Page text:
Top Scoops

Book Reviews | Gordon Campbell | Scoop News | Wellington Scoop | Community Scoop | Search

 

Slew of credit rating downgrades

Slew of credit rating downgrades as agencies reflect spreads

Dec. 19 – The global economic slump is producing a slew of credit rating downgrades as agencies play catch-up to a deteriorating global economic outlook.

Rating reviews in the past 24 hours include Citigroup, cut two levels to A2 by Moody’s Investors Service, the AAA rated General Electric and GE Capital changed to negative outlook, Rio Tinto cut one notch to BBB.

“Credit rating agencies are maybe catching up with the poor economic outlook,” said Graham Ansell, head of fixed interest at ING New Zealand. “Yields have moved a lot on this.”

The world’s biggest economies, the U.S., Japan and the Euro-zone, may lead the first simultaneous recession of major economies since the Great Depression. The yield on 10-year Treasuries sank as low as 2.035% yesterday, a record low.

The rating cut on Rio, the world’s No. 3 mining company, “reflects our expectation that profits, cash flows, and leverage will be too weak for the previous ‘BBB+’ rating, due to a sharp downturn in global economic conditions and the commodity cycle,” said Alex Herbert, Standard & Poor’s credit analyst, said in a statement.

Citigroup was lowered to A2 from Aa3 by Moody’s Investors Service, reflecting “weakened earnings prospects” and the prospects that the firm won’t produce “significant” retained earnings. Citigroup was the recipient of US$65 billion in government aid this year.

GE and GE Capital, which carry the top rating, were put on negative outlook by S&P. According to Bloomberg, GE is the biggest U.S. issuer of corporate debt.

On Dec. 16, Moody’s said it may cut its A2 rating on NZ$2.4 billion of Telecom Corp. debt as a shrinking New Zealand economy exacerbates the impact of competition, which has squeezed its profit margin.

Telecom has suffered “a significant erosion in its margins and under current recessionary conditions Moody’s believe that this situation will not be easily reversed,” the ratings company said in a statement.

(Businesswire)

ENDS

© Scoop Media

 
 
 
Top Scoops Headlines

 


Philip Temple: Hang On A Minute, Mate
Peter Dunne quietly omits some salient facts when arguing for retention of MMP’s coat-tailing provision that allows a party to add list seats if it wins one electorate and achieves more than 1% or so of the party vote... More>>


Cheap Grace And Climate Change: Australia And COP26

It was not for everybody, but the shock advertising tactics of the Australian comedian Dan Ilic made an appropriate point. Australia’s Prime Minister Scott Morrison, a famed coal hugger, has vacillated about whether to even go to the climate conference in Glasgow. Having himself turned the country’s prime ministerial office into an extended advertising agency, Ilic was speaking his language... More>>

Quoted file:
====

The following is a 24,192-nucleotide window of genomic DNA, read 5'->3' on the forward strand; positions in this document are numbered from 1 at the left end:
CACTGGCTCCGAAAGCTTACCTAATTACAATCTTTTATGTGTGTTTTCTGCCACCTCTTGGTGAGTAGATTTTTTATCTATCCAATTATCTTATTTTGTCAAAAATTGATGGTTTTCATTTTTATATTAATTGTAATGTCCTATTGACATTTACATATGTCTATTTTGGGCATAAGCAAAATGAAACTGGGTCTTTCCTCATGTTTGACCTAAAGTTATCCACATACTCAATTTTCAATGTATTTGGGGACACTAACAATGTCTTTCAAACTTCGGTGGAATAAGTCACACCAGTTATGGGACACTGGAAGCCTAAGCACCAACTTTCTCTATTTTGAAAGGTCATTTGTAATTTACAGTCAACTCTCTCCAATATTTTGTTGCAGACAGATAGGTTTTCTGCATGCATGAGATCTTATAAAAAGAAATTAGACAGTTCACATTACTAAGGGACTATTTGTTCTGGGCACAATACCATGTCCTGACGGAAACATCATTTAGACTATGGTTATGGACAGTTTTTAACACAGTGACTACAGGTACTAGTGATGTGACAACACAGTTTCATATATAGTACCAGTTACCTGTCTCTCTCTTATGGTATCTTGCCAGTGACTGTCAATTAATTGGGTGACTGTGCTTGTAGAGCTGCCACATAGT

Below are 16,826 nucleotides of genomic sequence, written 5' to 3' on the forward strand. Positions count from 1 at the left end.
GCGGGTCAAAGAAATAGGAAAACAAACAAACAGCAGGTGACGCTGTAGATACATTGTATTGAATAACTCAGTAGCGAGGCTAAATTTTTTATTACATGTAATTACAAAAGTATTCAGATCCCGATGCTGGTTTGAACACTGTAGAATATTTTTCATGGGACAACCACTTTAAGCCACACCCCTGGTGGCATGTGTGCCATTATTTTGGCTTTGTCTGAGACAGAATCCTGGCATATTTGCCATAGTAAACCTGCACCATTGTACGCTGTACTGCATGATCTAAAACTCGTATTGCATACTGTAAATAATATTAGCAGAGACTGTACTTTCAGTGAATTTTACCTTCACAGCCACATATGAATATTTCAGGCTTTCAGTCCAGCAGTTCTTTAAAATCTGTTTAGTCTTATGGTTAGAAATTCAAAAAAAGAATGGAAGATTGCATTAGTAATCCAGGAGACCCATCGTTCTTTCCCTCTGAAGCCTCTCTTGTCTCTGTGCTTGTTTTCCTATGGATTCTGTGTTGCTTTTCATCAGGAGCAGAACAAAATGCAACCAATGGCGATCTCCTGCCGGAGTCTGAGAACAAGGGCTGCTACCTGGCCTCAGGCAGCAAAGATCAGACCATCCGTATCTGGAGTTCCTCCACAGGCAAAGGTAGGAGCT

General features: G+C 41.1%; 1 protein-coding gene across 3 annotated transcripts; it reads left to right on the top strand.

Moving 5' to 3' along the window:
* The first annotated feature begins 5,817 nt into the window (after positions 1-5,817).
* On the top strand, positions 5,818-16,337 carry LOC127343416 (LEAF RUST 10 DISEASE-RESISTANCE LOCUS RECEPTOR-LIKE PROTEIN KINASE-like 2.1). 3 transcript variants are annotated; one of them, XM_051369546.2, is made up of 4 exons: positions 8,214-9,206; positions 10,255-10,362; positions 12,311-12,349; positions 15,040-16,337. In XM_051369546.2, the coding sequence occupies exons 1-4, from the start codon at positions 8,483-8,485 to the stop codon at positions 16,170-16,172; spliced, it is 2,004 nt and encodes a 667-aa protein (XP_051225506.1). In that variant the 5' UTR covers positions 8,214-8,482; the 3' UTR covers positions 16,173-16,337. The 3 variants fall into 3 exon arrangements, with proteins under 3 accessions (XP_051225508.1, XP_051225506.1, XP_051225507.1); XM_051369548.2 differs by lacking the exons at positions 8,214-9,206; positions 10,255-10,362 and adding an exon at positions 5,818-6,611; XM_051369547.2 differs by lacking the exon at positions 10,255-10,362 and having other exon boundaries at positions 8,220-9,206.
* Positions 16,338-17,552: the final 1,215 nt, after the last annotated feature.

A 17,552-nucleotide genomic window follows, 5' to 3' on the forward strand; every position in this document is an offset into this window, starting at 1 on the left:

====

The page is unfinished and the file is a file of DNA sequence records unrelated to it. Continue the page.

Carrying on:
Binoy Kampmark: Funeral Rites For COVID Zero
It was such a noble public health dream, even if rather hazy to begin with. Run down SARS-CoV-2. Suppress it. Crush it. Or just “flatten the curve”, which could have meant versions of all the above. This created a climate of numerical sensitivity: a few case infections here, a few cases there, would warrant immediate, sharp lockdowns, stay-at-home orders, the closure of all non-vital service outlets... More>>


Dunne Speaks: Labour's High Water Mark
If I were still a member of the Labour Party I would be feeling a little concerned after this week’s Colmar Brunton public opinion poll. Not because the poll suggested Labour is going to lose office any time soon – it did not – nor because it showed other parties doing better – they are not... More>>



Our Man In Washington: Morrison’s Tour Of Deception

It was startling and even shocking. Away from the thrust and cut of domestic politics, not to mention noisy discord within his government’s ranks, Australian Prime Minister Scott Morrison could breathe a sign of relief. Perhaps no one would notice in Washington that Australia remains prehistoric in approaching climate change relative to its counterparts... More>>



Binoy Kampmark: Melbourne Quake: Shaken, Not Stirred

It began just after a news interview. Time: a quarter past nine. Morning of September 22, and yet to take a sip from the brewed Turkish coffee, its light thin surface foam inviting. The Australian city of Melbourne in its sixth lockdown, its residents fatigued and ravaged by regulations. Rising COVID-19 numbers, seemingly inexorable... More>>